Fabrizio Marongiu Buonaiuti, Professor at the University of Macerata, Il rinvio della legge italiana di riforma del diritto internazionale privato alle convenzioni internazionali, tra adeguamento al mutato contesto normativo e strumentalita` alla tutela dei valori ispiratori (The Reference to International Conventions Made in the Law Reforming the Italian System of Private International Law: Between Adaptation to the Changed Normative Context and Instrumentality to the Protection of the Underlying Principles)
- A salient feature of the law providing for the reform of the Italian system of private international law (Law No. 218 of 31 May 1995) consists of the references it embodies to some private international law conventions for the purposes of relying on their rules in order to regulate issues not falling within their scope of application, consistently with the regime contained in the relevant convention. This article discusses the fate of those references, as a consequence of the fact that most of the conventions referred to have in the meantime been replaced by EU regulations, when not by subsequent conventions. While just one of the said references, that embodied under Article 45 of the said law, concerning the law applicable to maintenance obligations, has been updated so far by the Italian legislature, the author proposes that, as a matter of consistent interpretation, the other references made by the same law should be held as directed to the new instruments having replaced the conventions existing at the time the law was passed. As argued in the final part of the article, the proposed solution is also conducive to a more effective achievement of the objectives pursued already by the conventions initially referred to.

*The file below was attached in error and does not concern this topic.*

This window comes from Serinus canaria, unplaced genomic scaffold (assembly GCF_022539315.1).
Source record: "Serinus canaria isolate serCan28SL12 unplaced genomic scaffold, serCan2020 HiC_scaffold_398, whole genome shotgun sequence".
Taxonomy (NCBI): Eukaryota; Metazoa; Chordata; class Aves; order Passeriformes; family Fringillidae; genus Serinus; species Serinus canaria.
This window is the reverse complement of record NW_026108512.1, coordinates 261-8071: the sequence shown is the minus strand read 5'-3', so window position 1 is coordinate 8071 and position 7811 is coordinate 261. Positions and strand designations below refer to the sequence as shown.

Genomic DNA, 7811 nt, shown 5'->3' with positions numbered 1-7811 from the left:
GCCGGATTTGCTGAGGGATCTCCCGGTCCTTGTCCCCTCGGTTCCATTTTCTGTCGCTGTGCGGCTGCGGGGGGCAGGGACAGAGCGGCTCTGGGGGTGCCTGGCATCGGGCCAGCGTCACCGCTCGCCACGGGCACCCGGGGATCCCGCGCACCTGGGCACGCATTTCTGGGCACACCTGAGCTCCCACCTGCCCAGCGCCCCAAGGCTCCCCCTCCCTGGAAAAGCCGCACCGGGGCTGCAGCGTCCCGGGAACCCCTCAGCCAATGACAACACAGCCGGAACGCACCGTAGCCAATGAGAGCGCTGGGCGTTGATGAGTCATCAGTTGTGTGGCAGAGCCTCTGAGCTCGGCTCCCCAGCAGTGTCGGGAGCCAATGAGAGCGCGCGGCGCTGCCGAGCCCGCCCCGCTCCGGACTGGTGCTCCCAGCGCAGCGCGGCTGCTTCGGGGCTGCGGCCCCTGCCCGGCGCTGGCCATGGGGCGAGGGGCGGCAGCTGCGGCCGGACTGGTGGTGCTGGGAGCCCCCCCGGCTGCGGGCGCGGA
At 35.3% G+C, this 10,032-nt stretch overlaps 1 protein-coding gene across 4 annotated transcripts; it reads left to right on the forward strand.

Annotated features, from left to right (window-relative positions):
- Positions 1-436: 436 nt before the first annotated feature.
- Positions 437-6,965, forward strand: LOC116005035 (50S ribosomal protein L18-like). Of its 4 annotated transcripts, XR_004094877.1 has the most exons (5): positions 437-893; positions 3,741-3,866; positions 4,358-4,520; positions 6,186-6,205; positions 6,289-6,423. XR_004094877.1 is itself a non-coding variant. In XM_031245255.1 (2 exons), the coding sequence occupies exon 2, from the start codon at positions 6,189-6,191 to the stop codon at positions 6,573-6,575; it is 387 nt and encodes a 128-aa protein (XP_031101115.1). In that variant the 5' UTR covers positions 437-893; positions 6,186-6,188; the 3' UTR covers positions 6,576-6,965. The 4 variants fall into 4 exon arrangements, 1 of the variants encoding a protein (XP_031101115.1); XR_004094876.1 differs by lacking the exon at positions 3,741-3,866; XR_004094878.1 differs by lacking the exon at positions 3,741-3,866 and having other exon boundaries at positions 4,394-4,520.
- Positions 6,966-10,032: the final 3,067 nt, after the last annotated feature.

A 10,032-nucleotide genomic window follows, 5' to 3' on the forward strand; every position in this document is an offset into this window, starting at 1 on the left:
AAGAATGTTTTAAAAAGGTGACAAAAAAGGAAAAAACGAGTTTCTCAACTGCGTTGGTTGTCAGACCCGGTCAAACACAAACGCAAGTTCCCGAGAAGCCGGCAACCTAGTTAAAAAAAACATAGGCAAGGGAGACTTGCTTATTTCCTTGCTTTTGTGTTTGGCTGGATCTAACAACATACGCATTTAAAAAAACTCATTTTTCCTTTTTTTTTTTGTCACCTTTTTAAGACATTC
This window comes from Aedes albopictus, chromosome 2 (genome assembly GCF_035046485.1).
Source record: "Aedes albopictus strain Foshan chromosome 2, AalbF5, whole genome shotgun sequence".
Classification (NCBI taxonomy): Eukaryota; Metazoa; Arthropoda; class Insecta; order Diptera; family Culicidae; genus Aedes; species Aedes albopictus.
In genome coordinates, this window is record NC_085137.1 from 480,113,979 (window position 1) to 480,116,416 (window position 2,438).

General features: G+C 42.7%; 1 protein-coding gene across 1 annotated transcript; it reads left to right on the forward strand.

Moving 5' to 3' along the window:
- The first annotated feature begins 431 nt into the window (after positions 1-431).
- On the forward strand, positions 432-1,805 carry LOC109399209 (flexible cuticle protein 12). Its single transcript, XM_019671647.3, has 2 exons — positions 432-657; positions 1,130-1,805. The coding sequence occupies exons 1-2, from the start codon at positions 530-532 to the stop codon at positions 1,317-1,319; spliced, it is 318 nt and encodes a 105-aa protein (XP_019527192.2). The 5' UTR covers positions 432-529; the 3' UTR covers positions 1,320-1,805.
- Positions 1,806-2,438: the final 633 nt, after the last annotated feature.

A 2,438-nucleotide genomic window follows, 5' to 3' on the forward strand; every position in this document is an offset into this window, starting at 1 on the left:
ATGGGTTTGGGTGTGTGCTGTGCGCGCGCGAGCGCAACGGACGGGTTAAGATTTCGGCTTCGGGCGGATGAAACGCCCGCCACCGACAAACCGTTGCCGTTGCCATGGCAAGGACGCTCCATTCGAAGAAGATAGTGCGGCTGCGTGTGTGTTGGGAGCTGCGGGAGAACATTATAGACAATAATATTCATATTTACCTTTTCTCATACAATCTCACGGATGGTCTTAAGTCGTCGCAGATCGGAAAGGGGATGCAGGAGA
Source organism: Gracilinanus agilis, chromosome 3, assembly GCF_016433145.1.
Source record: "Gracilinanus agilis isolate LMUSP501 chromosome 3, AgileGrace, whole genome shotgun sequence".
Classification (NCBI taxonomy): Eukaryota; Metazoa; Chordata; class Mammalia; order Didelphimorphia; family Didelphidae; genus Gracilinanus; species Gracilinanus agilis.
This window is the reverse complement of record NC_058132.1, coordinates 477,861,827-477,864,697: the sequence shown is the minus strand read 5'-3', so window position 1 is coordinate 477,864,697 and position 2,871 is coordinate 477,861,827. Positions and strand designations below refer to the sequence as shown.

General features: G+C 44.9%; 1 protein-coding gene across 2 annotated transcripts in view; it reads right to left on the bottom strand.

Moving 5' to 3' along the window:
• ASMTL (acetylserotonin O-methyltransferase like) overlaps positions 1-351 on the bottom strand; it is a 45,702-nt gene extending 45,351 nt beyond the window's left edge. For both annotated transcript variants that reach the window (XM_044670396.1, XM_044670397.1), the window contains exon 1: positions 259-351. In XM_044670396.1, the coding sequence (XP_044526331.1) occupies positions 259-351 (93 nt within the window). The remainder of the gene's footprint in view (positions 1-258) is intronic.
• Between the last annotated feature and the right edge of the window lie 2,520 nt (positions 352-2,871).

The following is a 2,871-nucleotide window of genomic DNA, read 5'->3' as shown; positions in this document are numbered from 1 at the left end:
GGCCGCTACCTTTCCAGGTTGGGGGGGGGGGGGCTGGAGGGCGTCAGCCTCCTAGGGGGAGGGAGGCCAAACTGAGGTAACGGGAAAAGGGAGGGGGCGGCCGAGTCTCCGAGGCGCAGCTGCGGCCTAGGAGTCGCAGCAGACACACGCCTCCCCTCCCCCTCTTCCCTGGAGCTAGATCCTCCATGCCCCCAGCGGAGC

Zeno Crespi Reghizzi, Professor at the University of Milan, La “presa in considerazione” di norme straniere di applicazione necessaria nel regolamento Roma I (‘Considering’ Foreign Overriding Mandatory Provisions under the Rome I Regulation)